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Welfare Effects of Food Miles Labels

  • Caputo, Vincenzina
  • Vassilopoulos, Achilleas
  • Nayga, Rodolfo M., Jr.
  • Canavari, Maurizio

We assessed the consumer welfare effects of two generic food miles labels: carbon dioxide (CO2) emission label and number of miles label. Using data from a choice experiment, our results generally suggest that a mandatory labeling policy for either type of label would have a positive welfare effect on both informed and uninformed consumers. However, a label informing consumers about the number of miles the food product has travelled provides greater positive welfare effects than a label informing consumers about the amount of CO2 emission.

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File URL: http://purl.umn.edu/109314
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Paper provided by European Association of Agricultural Economists in its series 120th Seminar, September 2-4, 2010, Chania, Crete with number 109314.

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Date of creation: 2010
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Handle: RePEc:ags:eaa120:109314
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  1. Jayson L. Lusk & F. Bailey Norwood & J. Ross Pruitt, 2006. "Consumer Demand for a Ban on Antibiotic Drug Use in Pork Production," American Journal of Agricultural Economics, Agricultural and Applied Economics Association, vol. 88(4), pages 1015-1033.
  2. Rousu, Matthew & Huffman, Wallace & Shogren, Jason F. & Tegene, Abebayehu, 2007. "Effects and Value of Verifiable Information in a Controversial Market: Evidence from Lab Auctions of Genetically Modified Food," Staff General Research Papers 12702, Iowa State University, Department of Economics.
  3. Train,Kenneth E., 2009. "Discrete Choice Methods with Simulation," Cambridge Books, Cambridge University Press, number 9780521747387.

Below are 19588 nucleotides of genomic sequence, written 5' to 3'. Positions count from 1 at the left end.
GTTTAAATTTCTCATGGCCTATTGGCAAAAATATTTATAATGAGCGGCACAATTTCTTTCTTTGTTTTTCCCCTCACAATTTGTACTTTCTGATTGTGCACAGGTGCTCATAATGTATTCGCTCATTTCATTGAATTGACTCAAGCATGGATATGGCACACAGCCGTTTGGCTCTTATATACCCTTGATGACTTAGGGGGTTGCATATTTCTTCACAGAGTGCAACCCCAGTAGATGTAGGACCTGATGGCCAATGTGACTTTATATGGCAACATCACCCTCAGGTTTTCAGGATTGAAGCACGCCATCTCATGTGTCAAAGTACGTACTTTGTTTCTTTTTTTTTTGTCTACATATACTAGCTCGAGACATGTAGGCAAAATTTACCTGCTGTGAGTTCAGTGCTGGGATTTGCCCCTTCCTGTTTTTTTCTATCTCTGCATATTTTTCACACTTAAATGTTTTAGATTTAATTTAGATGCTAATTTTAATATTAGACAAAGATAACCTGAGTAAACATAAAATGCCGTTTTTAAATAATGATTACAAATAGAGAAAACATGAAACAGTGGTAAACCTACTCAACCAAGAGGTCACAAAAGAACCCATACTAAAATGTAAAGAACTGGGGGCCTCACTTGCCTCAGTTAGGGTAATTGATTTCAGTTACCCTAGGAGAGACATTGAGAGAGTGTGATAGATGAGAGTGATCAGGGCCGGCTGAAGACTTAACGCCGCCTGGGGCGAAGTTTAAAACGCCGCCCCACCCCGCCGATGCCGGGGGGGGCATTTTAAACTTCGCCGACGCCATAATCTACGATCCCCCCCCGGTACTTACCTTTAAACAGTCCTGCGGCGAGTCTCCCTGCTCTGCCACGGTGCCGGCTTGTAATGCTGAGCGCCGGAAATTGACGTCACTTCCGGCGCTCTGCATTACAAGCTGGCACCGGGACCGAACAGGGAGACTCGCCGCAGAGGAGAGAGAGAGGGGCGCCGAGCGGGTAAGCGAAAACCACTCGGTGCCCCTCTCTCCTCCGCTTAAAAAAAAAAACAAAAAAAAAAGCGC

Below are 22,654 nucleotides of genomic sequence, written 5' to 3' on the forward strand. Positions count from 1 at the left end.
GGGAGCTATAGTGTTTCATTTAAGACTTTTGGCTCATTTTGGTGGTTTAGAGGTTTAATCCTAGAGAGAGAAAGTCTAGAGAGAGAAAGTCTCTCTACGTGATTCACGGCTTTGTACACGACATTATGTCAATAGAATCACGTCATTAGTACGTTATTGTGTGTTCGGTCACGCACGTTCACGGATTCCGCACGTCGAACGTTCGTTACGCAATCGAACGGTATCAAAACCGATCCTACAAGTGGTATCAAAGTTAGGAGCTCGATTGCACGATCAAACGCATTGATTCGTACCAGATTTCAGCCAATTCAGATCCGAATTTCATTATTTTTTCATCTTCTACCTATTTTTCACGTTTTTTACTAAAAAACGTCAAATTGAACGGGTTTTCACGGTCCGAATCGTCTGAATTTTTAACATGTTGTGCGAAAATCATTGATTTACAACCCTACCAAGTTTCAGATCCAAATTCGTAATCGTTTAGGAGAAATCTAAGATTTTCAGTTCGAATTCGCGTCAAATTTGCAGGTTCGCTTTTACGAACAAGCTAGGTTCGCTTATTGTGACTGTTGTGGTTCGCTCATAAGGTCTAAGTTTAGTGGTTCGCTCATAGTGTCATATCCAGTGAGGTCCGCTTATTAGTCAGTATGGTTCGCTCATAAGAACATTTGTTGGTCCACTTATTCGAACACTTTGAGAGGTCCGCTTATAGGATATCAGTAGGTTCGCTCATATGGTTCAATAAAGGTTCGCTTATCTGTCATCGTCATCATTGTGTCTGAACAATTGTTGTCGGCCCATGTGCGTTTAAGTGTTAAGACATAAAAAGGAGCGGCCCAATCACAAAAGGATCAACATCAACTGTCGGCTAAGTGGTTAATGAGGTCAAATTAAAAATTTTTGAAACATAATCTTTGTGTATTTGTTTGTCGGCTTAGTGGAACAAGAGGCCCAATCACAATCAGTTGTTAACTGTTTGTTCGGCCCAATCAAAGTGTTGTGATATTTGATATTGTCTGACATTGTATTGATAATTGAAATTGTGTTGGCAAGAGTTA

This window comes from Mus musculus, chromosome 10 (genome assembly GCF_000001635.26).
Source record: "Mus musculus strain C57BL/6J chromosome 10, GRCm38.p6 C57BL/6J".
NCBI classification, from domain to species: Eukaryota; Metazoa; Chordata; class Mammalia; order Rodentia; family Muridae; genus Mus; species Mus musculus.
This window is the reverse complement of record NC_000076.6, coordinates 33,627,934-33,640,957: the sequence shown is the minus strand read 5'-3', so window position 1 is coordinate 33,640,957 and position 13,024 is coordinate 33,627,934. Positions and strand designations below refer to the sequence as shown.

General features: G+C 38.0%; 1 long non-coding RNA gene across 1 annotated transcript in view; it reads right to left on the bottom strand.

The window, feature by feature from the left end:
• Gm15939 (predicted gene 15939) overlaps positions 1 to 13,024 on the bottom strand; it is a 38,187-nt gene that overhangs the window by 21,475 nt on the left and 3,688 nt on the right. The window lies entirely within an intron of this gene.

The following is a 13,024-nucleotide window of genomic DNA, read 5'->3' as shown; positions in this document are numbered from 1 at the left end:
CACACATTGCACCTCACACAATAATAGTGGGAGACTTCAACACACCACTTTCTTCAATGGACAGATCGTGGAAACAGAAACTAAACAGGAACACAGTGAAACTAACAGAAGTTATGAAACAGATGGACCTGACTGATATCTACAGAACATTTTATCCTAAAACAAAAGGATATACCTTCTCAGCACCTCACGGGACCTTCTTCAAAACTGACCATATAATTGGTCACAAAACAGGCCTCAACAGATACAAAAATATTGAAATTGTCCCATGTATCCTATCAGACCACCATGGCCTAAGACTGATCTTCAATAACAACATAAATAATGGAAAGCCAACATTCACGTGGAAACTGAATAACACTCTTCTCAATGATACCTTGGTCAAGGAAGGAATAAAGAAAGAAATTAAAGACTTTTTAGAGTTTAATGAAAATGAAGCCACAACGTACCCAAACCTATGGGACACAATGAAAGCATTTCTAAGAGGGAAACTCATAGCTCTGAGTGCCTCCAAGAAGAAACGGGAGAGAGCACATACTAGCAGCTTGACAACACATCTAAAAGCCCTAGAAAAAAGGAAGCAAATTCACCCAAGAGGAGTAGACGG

4. Marette, Stephan & Roosen, Jutta & Blanchemanche, Sandrine & Verger, Philippe, 2008. "The Choice of Fish Species: An Experiment Measuring the Impact of Risk and Benefit Information," Journal of Agricultural and Resource Economics, Western Agricultural Economics Association, vol. 33(01), April.
  5. Silva, Andres & Nayga, Rodolfo M., Jr. & Campbell, Benjamin L. & Park, John L., 2011. "Revisiting Cheap Talk with New Evidence from a Field Experiment," Journal of Agricultural and Resource Economics, Western Agricultural Economics Association, vol. 36(2), August.
  6. Jayson L. Lusk & Stéphan Marette, 2010. "Welfare Effects of Food Labels and Bans with Alternative Willingness to Pay Measures," Applied Economic Perspectives and Policy, Agricultural and Applied Economics Association, vol. 32(2), pages 319-337.
  7. C. Benassi & A. E. Scorcu, 2002. "Indexation Rules, Risk Aversion, and Imperfect Information," Working Papers 450, Dipartimento Scienze Economiche, Universita' di Bologna.
  8. Carlsson-Kanyama, Annika, 1997. "Weighted average source points and distances for consumption origin-tools for environmental impact analysis?," Ecological Economics, Elsevier, vol. 23(1), pages 15-23, October.
  9. Lusk, Jayson L. & House, Lisa O. & Valli, Carlotta & Jaeger, Sara R. & Moore, Melissa & Morrow, Bert & Traill, W. Bruce, 2005. "Consumer welfare effects of introducing and labeling genetically modified food," Economics Letters, Elsevier, vol. 88(3), pages 382-388, September.
  10. Marette, Stéphan & Roosen, Jutta & Blanchemanche, Sandrine, 2008. "Health information and substitution between fish: Lessons from laboratory and field experiments," Food Policy, Elsevier, vol. 33(3), pages 197-208, June.
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